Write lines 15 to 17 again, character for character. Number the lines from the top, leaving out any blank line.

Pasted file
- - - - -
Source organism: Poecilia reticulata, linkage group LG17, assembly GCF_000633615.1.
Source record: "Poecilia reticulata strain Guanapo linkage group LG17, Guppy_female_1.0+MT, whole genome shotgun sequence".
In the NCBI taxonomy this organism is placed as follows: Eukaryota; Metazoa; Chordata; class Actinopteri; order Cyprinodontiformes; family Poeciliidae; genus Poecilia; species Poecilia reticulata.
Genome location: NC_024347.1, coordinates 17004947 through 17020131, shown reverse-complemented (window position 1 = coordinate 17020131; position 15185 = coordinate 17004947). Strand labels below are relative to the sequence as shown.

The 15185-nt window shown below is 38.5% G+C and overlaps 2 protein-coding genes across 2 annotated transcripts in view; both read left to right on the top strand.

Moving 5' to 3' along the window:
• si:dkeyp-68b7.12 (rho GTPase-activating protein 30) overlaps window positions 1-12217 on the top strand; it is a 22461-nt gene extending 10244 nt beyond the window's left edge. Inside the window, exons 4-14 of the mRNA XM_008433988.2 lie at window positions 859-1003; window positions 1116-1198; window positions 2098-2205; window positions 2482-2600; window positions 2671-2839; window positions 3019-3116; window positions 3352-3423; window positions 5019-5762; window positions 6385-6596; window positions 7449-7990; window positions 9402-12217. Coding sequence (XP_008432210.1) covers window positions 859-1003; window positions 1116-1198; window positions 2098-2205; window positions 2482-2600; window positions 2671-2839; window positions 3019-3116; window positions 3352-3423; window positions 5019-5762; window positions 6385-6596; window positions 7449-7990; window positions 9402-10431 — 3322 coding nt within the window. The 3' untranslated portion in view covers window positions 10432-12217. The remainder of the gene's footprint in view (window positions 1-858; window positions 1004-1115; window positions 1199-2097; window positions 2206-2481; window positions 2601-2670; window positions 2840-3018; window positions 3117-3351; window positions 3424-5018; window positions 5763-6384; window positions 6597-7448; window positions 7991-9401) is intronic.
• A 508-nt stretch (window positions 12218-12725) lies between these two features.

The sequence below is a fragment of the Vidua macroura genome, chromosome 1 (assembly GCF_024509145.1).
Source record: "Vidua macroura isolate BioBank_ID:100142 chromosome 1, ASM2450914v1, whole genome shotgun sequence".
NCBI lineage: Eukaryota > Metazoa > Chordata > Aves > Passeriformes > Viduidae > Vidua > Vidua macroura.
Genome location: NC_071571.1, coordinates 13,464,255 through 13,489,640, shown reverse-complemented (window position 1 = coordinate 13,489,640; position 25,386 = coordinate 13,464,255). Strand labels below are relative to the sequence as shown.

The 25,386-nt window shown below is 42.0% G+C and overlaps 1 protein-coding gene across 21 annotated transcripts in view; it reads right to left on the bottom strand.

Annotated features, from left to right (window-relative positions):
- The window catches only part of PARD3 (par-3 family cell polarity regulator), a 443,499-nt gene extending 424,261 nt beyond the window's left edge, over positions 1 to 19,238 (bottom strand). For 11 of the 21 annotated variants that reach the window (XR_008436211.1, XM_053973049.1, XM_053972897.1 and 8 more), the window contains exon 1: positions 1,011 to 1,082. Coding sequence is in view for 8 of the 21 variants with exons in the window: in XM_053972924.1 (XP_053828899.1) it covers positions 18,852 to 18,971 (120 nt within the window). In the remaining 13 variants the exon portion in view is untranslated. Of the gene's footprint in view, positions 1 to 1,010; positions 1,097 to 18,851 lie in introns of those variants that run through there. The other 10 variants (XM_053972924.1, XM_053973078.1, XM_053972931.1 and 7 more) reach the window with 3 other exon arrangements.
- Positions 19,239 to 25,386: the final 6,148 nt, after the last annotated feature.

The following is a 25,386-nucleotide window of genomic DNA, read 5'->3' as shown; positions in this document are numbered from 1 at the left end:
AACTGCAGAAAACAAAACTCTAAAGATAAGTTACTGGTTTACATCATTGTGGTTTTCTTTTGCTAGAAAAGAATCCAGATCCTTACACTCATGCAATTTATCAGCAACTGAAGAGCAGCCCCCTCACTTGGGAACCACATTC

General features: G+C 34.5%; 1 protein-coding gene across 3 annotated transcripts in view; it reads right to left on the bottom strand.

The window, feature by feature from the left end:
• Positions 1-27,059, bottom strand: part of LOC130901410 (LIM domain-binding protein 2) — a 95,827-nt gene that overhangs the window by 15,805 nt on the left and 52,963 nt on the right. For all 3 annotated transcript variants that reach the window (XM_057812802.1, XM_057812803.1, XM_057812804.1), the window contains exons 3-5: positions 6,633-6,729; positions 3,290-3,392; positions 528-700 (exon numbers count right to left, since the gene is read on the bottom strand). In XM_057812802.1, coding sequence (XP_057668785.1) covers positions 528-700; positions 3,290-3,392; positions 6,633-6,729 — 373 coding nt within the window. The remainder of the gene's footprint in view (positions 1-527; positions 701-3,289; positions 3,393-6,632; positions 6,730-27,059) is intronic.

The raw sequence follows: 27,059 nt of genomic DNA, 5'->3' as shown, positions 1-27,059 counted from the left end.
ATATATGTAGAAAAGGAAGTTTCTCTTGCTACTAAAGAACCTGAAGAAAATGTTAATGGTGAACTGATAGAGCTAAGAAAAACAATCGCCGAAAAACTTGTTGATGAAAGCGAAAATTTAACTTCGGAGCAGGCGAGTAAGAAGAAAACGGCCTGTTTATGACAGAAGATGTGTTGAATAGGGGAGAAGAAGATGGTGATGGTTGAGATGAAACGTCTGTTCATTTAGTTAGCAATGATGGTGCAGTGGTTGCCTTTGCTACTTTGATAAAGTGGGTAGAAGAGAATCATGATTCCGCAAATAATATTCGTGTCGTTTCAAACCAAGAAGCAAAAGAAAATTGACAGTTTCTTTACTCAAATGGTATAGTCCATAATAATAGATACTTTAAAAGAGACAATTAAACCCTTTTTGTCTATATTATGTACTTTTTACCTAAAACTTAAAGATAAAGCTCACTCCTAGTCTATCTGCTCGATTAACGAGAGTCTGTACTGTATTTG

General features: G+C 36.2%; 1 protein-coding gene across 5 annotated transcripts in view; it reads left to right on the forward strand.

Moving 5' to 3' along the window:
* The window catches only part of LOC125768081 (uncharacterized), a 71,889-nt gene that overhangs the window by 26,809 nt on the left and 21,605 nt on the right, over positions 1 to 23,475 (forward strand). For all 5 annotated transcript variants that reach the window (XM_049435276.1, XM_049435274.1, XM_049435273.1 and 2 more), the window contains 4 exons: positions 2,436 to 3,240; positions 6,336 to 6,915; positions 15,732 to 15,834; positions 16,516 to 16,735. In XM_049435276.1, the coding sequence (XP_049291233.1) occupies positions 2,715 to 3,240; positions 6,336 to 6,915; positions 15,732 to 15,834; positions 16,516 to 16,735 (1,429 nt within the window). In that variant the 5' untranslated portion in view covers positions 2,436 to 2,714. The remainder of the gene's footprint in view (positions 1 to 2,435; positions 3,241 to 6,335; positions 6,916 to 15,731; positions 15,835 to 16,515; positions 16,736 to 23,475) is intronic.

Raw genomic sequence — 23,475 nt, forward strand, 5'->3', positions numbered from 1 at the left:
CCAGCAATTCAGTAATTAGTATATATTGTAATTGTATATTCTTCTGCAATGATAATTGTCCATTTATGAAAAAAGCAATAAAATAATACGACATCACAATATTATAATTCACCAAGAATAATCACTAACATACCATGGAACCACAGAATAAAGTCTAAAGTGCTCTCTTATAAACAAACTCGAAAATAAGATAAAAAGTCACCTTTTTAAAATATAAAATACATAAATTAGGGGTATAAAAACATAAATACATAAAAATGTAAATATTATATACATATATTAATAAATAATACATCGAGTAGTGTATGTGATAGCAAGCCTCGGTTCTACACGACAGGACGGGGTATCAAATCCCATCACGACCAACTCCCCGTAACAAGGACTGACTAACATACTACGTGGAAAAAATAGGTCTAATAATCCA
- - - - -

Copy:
- The window catches only part of PARD3 (par-3 family cell polarity regulator), a 443,499-nt gene extending 424,261 nt beyond the window's left edge, over positions 1 to 19,238 (bottom strand). For 11 of the 21 annotated variants that reach the window (XR_008436211.1, XM_053973049.1, XM_053972897.1 and 8 more), the window contains exon 1: positions 1,011 to 1,082. Coding sequence is in view for 8 of the 21 variants with exons in the window: in XM_053972924.1 (XP_053828899.1) it covers positions 18,852 to 18,971 (120 nt within the window). In the remaining 13 variants the exon portion in view is untranslated. Of the gene's footprint in view, positions 1 to 1,010; positions 1,097 to 18,851 lie in introns of those variants that run through there. The other 10 variants (XM_053972924.1, XM_053973078.1, XM_053972931.1 and 7 more) reach the window with 3 other exon arrangements.
- Positions 19,239 to 25,386: the final 6,148 nt, after the last annotated feature.

The following is a 25,386-nucleotide window of genomic DNA, read 5'->3' as shown; positions in this document are numbered from 1 at the left end: